One story, written by Pocket Story, tells the young reader to tickle the tiger or else he will eat the mouse, on his journey through the jungle. The child must not only touch the iPad; he must swipe back and forth in a “tickle” motion to thwart the angry tiger. In this way, the child and the iPad are building a dialogue. Music, as the third category, acts as a bridge between the lower apps and higher communication apps. Music was one of the first ways Jerman and his wife reached Jake, he said. Many of the apps in this category mimic actual musical instruments, like keys of a xylophone that sound the corresponding tone when touched. So, in addition to cause and effect, the child’s interaction with the iPad is building toward meaning. In Jerman’s fourth category, perhaps the simplest communication app is Yes/No, he said.

Yet, through the customization that the iPad avails, this program can enter into higher and higher complexity. When asked a question, the child can select ‘yes’ or ‘no’ on the screen. The device then says “Yes,” or “No,” based on their selection. “This becomes a simple way to communicate with your kids,” he said. “That was a big breakthrough for us.” The parent or teacher can record their own voice and upload their own pictures as options. “I’m hot” and “I’m cold,” for example, with the corresponding pictures. Jerman incorporated Mayor-Johnson symbols, by scanning them into the iPad and onto the customized picture functionality. What began as “yes/no” now covers a highly more complex array of conditions. “This starts to become more advanced,” he said. “The child can make that mental leap into ‘Not only do I touch this and it does something, but it has meaning to it. I can convey a message to my parents.’” Some of the more advanced communication apps can cost close to $200, but when considering the alternative, the iPad actually still comes out as the more sensible option. “Apps tend to be, by and large, $3 and less, but the communication ones can be anywhere from $10 to $189, for Proloquo2Go,” Jerman said.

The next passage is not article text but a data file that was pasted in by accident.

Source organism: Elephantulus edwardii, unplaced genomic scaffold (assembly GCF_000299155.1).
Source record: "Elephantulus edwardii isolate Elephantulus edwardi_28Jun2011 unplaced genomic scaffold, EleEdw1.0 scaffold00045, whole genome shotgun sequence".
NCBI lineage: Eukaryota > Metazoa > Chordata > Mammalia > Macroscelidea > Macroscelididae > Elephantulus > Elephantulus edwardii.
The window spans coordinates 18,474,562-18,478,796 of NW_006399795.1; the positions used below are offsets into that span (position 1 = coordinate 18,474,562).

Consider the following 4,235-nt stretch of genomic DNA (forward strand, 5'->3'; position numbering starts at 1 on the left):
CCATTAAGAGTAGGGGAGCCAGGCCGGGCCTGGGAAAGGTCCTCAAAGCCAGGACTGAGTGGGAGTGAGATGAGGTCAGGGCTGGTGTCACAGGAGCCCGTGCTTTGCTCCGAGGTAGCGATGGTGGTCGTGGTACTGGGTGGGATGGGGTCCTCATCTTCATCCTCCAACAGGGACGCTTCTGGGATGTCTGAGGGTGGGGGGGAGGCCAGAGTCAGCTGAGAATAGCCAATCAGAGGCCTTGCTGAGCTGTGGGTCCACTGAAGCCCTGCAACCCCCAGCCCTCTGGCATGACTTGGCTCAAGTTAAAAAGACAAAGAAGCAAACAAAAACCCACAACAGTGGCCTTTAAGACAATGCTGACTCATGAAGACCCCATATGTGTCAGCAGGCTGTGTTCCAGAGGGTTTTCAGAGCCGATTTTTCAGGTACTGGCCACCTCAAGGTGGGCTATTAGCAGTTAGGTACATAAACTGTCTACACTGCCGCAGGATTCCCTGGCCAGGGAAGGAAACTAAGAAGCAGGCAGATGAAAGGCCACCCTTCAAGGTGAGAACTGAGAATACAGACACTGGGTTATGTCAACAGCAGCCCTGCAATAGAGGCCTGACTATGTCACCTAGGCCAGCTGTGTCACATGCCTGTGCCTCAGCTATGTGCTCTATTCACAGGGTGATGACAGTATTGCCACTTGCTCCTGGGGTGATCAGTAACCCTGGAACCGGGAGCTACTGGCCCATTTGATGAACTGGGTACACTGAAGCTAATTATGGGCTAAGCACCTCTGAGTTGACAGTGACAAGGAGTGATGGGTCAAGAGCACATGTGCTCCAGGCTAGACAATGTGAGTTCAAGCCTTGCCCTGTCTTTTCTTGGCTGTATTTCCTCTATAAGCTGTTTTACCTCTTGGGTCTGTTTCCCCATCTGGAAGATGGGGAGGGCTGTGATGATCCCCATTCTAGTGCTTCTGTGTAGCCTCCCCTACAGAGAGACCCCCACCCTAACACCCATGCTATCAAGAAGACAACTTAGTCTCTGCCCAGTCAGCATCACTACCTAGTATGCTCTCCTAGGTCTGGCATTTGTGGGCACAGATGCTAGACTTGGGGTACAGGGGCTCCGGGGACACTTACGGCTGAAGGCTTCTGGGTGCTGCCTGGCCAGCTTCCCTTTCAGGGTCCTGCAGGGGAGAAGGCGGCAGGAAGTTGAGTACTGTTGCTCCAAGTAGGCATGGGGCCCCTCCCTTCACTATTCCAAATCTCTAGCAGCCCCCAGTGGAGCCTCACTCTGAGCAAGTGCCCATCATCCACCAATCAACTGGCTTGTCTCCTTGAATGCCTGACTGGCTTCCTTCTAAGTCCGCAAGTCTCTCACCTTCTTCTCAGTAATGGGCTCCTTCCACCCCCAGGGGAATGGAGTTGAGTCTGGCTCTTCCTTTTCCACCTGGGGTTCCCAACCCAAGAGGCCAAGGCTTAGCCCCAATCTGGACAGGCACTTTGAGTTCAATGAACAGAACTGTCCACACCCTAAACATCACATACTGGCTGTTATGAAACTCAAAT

“Those more expensive apps, however, are taking the place of the DynaVox, a dedicated communication device using Mayor-Johnson symbols, running as high as $7,000.” Jerman will be featured as a regular contributor to WonderBaby’s section on accessible iPad apps. His first contribution reviews Peekaboo Barn.

Watch Jerman's webcast here: Appsolutely Engaging and Educational - Part 1: Using iPad Apps with Children with Visual Impairments and Additional Disabilities